After Bower’s rejection, he said conspiracy theorists had launched a barrage of hate against him. This culminated in a “disturbing” online smear campaign, bullhorn protests at his home and a gunman mocking his family, Bowers said.

Trump responded with approval to chants of “Hang Mike Pence,” aide says

Remember when Trump supporters chanted “Hang Mike Pence” during the Jan. 6 riot?

As it turns out, those chants met with approval from Trump, according to an aide to former chief of staff Mark Meadows, who testified on May 26.

Cassidy Hutchinson, the assistant, said Meadows “told colleagues that Mr. Trump said something like, ‘Maybe Mr. Pence should be hanged.'”

Hutchinson added that Trump “complained” when he heard his vice president had been taken to safety while his supporters breached the Capitol.

The alleged remarks are an apparent indication that Trump’s relationship with his vice president has deteriorated in their final days in office. According to Hutchinson, a Meadows attorney called the report of his comments “untrue,” while a Trump spokesman attacked the committee for “leaks.”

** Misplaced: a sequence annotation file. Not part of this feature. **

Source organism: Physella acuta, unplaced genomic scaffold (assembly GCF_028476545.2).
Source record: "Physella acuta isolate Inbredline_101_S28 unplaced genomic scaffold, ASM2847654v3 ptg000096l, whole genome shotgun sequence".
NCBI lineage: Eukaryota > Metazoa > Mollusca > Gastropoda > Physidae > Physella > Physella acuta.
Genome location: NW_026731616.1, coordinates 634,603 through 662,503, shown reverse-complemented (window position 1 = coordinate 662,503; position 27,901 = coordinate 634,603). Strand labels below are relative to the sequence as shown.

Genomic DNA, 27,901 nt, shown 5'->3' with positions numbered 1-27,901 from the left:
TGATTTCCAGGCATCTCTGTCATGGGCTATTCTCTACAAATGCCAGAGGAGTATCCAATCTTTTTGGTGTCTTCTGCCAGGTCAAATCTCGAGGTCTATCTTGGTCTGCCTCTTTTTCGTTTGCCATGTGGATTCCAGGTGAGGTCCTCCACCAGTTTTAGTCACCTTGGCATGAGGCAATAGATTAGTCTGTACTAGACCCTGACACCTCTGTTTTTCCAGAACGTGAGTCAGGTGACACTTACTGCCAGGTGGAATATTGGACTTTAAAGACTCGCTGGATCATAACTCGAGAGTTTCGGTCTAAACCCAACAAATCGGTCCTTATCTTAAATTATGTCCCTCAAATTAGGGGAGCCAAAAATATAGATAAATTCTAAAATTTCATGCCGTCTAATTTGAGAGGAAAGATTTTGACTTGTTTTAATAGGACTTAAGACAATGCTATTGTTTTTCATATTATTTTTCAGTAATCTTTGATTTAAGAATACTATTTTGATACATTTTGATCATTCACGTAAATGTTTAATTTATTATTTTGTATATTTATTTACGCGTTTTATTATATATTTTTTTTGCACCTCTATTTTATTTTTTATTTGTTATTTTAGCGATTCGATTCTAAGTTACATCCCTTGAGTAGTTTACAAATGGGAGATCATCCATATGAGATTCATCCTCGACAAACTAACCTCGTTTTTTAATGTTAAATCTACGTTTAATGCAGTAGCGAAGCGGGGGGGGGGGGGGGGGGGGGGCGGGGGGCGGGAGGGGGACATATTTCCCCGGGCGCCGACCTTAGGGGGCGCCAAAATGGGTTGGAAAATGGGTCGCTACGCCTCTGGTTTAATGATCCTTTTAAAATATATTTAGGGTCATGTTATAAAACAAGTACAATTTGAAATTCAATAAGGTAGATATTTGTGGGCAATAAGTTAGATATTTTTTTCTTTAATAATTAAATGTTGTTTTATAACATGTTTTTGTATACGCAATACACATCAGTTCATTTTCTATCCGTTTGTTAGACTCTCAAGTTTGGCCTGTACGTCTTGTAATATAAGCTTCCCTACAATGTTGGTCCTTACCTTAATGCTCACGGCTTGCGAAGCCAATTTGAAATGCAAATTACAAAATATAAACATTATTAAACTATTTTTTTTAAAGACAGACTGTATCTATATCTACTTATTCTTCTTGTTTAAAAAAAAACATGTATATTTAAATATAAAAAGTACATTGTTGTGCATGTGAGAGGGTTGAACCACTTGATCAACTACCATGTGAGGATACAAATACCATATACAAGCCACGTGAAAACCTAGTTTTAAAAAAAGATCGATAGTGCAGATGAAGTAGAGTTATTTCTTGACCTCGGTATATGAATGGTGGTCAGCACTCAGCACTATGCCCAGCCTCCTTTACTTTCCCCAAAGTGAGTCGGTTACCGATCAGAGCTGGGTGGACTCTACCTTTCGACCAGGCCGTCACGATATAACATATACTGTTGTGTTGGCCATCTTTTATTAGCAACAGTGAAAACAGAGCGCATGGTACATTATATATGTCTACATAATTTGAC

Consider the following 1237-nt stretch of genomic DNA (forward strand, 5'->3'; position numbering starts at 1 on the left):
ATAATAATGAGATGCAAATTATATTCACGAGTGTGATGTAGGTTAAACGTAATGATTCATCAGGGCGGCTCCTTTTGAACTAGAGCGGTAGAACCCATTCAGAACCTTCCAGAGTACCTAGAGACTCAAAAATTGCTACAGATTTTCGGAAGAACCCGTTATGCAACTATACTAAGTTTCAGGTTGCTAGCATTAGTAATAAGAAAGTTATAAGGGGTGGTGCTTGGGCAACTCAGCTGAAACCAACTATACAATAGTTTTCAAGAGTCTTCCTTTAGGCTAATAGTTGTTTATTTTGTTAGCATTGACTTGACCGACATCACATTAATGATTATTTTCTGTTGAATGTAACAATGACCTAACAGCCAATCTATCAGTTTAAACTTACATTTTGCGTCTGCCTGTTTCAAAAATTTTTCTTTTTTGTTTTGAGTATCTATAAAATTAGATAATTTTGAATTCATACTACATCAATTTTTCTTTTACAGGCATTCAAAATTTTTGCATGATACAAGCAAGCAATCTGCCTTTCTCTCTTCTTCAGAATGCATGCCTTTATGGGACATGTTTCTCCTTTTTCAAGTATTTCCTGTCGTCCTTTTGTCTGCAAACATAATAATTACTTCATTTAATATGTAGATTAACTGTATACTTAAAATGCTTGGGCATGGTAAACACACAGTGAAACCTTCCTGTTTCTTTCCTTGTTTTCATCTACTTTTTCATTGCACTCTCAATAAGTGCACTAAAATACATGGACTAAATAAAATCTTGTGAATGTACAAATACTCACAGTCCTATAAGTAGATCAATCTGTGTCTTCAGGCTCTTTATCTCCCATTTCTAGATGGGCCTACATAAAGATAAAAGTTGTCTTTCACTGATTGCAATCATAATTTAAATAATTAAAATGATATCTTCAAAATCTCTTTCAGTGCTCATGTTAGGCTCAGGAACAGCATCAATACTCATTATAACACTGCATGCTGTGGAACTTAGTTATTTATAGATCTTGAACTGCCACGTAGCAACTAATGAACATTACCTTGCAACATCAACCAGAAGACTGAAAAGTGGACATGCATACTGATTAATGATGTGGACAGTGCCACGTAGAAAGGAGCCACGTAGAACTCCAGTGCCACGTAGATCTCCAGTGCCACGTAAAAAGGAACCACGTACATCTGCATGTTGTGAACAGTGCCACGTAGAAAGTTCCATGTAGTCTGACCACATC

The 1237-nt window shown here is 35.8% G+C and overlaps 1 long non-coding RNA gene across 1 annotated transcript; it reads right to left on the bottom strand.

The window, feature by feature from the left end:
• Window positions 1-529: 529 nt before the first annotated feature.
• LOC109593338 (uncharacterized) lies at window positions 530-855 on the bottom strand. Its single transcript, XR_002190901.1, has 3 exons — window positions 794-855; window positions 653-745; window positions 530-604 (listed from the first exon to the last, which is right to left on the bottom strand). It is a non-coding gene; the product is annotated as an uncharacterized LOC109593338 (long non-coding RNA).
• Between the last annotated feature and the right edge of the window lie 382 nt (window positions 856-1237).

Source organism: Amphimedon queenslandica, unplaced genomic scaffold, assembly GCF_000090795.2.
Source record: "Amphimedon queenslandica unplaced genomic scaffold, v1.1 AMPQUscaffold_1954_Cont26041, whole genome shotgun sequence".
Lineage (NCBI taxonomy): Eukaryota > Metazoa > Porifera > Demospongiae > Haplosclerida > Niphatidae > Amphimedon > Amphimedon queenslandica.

Vice President Mike Pence chairs a joint session of Congress January 6, 2021 in Washington, DC. Congress reconvened to ratify President-elect Joe Biden’s 306-232 electoral college victory over President Donald Trump, hours after a pro-Trump mob broke into the US Capitol and disrupted proceedings.

Erin Schaff – Pool/Getty Images

Trump pressured the DOJ to ‘just say it’s corrupt’

Trump personally pressured senior Justice Department officials to declare voter fraud had occurred and just let him and the GOP members of Congress carry on from there.

“Leave the rest to me and the Republican congressmen,” Trump allegedly said, according to former Assistant Attorney General Richard Donoghue, one of a few ex-Justice Department officials to oppose Trump in his final days in office.

Trump was so impassioned about the DOJ’s declaration that there was systemic voter fraud that he attempted to install Jeffrey Lord as acting attorney general so that he could use the Justice Department to expose the allegedly widespread fraud.

Trump was informed Pence was in trouble before tweeting incendiary devices aimed at his Veep

White House Counsel Ben Williamson testified that he accompanied White House Chief of Staff Mark Meadows to brief Trump that there had been violence in the Capitol. Williamson even texted Meadows that Trump might want to make a statement or tweet to encourage protesters to respect Capitol Police.

Minutes later at 2:24 p.m., Trump tweeted, “Mike Pence didn’t have the courage to do what should have been done to protect our country and our Constitution.”

Mother and daughter received death threats after Giuliani falsely accused them of cheating